Every grief has its own unique complications. Whatever the mourner struggles with most emotionally, mentally, physically or spiritually is that mourner’s grief complicators. But, for the thousands of mourners affected by the estimated 32,000 suicides a year in the U.S., the grief of suicide is uniquely complicated. For survivors, grief can be overwhelming and the healing process particularly challenging. While grief can lack a predictable pattern or timetable, there are elements that are often shared by survivors as they work through the trauma of loss by suicide.
Often survivors’ initial reaction is shock and disbelief. Denial allows the mourner to accept the reality of the loss that they can at that time. Gradually, recognition and acceptance of the reality sets in, though for some, shock is experienced repeatedly as the survivor bounces back and forth from recognition to denial.
Many survivors feel angry at the loved one who has committed suicide for leaving them and inflicting emotional pain. This anger is understandable. Anger is simply not liking how things are, and this feeling is justifiable in the case of survivors. Moving toward forgiveness is an important step in the healing process.
Guilt can be one of the most difficult emotions associated with suicide loss. Survivors often blame themselves for not recognizing warning signs, not providing the person with the help and support they needed or not having taken steps to prevent the suicide.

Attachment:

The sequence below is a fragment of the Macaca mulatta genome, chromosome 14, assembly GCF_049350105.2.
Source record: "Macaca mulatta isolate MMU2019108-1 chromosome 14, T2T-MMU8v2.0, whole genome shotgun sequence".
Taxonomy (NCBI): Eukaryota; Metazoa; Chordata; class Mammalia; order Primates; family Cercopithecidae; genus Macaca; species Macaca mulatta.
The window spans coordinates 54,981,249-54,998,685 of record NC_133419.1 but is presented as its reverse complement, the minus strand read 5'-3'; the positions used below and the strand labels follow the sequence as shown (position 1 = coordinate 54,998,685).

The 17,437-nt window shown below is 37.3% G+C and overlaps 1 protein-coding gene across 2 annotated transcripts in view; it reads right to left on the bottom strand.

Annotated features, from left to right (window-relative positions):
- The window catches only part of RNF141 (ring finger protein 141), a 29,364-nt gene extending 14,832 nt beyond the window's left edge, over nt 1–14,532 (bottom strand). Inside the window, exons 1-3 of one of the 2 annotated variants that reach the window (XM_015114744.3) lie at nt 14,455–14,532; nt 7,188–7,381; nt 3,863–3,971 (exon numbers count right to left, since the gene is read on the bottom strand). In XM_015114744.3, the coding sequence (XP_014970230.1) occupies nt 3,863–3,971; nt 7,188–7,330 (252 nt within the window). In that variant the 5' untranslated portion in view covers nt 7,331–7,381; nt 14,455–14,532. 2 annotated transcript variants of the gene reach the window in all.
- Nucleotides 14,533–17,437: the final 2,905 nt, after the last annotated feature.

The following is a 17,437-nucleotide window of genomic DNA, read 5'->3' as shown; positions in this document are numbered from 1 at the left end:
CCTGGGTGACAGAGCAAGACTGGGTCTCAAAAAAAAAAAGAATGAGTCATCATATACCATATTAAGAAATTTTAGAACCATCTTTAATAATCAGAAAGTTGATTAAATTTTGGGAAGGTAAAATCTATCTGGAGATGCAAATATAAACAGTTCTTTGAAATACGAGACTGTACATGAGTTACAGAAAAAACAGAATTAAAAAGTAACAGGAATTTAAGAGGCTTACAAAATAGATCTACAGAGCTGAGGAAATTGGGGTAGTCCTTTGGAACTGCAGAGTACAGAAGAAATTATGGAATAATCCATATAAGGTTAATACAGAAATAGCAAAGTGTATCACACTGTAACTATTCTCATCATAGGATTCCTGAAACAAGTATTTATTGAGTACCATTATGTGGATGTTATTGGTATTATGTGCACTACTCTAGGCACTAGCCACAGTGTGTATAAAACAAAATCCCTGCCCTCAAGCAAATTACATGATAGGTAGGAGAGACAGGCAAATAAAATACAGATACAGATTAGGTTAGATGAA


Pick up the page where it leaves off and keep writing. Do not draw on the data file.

The extent of guilt is often dependent on the nature of the relationship the bereaved had with the victim prior to the suicide. Experts stress that it is important to recognize that you are not responsible for the person’s actions.
Intense sadness and depression often follow the death of a loved one. The stigma and misconceptions associated with suicide can prevent the survivor from seeking needed support. Studies have shown survivors to be more prone to depression than those not affected by a suicide, which places them at greater risk of complicated grief and suicide themselves.
Finding meaning or purpose in the life of the loved one and the grieving process can help survivors make sense of the trauma and work through depression.
Feelings that are common in survivors of suicide:
- Overwhelming sadness
- Guilt and/or regrets
- Rejection or abandonment
- A lack of support and dealing with the stigma of suicide
- Dealing with severe trauma
Remember that survivors of suicide have a greater risk than many other losses to death of the following:
- Major depression
- Post-traumatic stress disorder
- Suicidal ideation and/or behavior
- Prolonged complicated grief
At ChristianWorks for Children our mission is to represent the goodness of God to children and their families by continuing Jesus Christ’s example of service. Click here to learn more about our programs and support groups. Our adult grief support group Love Never Dies offers support to anyone over the age of 18 who is experiencing grief and loss.